They see the speed and agility because that is the quality they can watch, see, and judge. So when they look for help they look for speed and agility. They unfortunately look for this and if not educated will end up in a speed and agility program. This program will often give them some of the results they are looking for because it may clean up some of the movement patterning qualities the athlete is missing.
We have all noticed the decline of the three-sport athlete as more and more athletes start to specialize early so they can join the select teams or maybe it is because they go to a larger high school and their only chance to play is to specialize early. These changes in youth athletics have increased the number of injuries in youth athletics. Ten or 20 years ago how many athletes did you know that had ACL surgery or Tommy John? My guess is very few if any. My biggest issue is with the athletes who end a high school season and run straight into club/AAU seasons. These athletes become at an increase risk of injury and have limited ability to train due to the lack of time with practices, and travel for tournaments and camps.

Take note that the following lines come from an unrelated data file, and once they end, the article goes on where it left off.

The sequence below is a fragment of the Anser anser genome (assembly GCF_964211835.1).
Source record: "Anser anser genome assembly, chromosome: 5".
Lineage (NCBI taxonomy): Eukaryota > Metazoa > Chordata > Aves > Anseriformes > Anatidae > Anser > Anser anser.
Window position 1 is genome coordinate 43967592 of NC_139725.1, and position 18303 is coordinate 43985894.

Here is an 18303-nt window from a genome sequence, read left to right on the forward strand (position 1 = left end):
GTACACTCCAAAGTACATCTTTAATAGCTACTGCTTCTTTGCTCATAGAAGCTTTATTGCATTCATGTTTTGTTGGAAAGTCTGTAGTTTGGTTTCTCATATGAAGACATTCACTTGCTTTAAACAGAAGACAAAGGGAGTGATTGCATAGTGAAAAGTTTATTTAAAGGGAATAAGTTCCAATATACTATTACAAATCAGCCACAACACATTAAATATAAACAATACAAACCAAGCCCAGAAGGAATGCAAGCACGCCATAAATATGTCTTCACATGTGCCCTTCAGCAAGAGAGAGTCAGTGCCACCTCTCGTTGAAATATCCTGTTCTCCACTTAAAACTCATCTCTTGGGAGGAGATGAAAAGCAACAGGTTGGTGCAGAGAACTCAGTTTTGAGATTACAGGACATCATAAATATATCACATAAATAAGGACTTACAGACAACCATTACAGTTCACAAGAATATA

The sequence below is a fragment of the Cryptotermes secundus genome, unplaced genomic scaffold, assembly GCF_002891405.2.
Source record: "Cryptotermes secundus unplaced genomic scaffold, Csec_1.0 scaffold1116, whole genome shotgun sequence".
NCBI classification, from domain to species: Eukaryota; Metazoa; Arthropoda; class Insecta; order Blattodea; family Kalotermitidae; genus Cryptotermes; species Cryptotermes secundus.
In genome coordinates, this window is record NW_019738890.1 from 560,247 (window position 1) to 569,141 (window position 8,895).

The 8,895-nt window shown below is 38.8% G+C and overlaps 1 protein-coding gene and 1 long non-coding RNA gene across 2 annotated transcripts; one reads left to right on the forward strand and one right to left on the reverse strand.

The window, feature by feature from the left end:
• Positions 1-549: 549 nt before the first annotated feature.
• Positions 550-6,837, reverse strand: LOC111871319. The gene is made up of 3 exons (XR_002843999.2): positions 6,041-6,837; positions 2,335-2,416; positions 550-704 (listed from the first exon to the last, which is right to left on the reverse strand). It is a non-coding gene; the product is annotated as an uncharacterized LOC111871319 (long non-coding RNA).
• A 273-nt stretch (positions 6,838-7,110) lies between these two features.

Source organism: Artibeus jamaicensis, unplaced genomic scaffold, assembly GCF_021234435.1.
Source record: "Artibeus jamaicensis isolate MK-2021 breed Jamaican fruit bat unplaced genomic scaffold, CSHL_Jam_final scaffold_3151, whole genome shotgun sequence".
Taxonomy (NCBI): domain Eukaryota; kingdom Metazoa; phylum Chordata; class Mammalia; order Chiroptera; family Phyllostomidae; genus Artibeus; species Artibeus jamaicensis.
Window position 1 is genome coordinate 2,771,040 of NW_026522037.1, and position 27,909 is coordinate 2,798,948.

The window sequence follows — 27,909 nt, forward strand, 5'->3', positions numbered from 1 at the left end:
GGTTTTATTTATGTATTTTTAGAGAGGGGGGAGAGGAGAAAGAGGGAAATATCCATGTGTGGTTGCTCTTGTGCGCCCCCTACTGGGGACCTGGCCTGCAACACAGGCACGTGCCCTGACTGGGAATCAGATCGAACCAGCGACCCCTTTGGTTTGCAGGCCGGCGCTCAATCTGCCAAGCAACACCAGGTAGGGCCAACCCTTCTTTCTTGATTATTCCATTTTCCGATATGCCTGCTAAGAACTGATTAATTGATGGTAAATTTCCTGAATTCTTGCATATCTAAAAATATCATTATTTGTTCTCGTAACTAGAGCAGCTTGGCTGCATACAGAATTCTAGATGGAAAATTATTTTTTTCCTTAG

The question I get from athletes and clients frequently is "what supplements should I take?", and from athletes out there "how do I know what is legal to take?". There are tons of supplements out there and it can become a very confusing process looking for quality products to take. Today I wanted to share three resources that I use to help athletes and clients find products that are clean and legal for them to take.
How to make the weight room safe for Baseball Pitchers:
· Never Barbell Bench Press
· Never Barbell Shoulder Press
· Never Snatch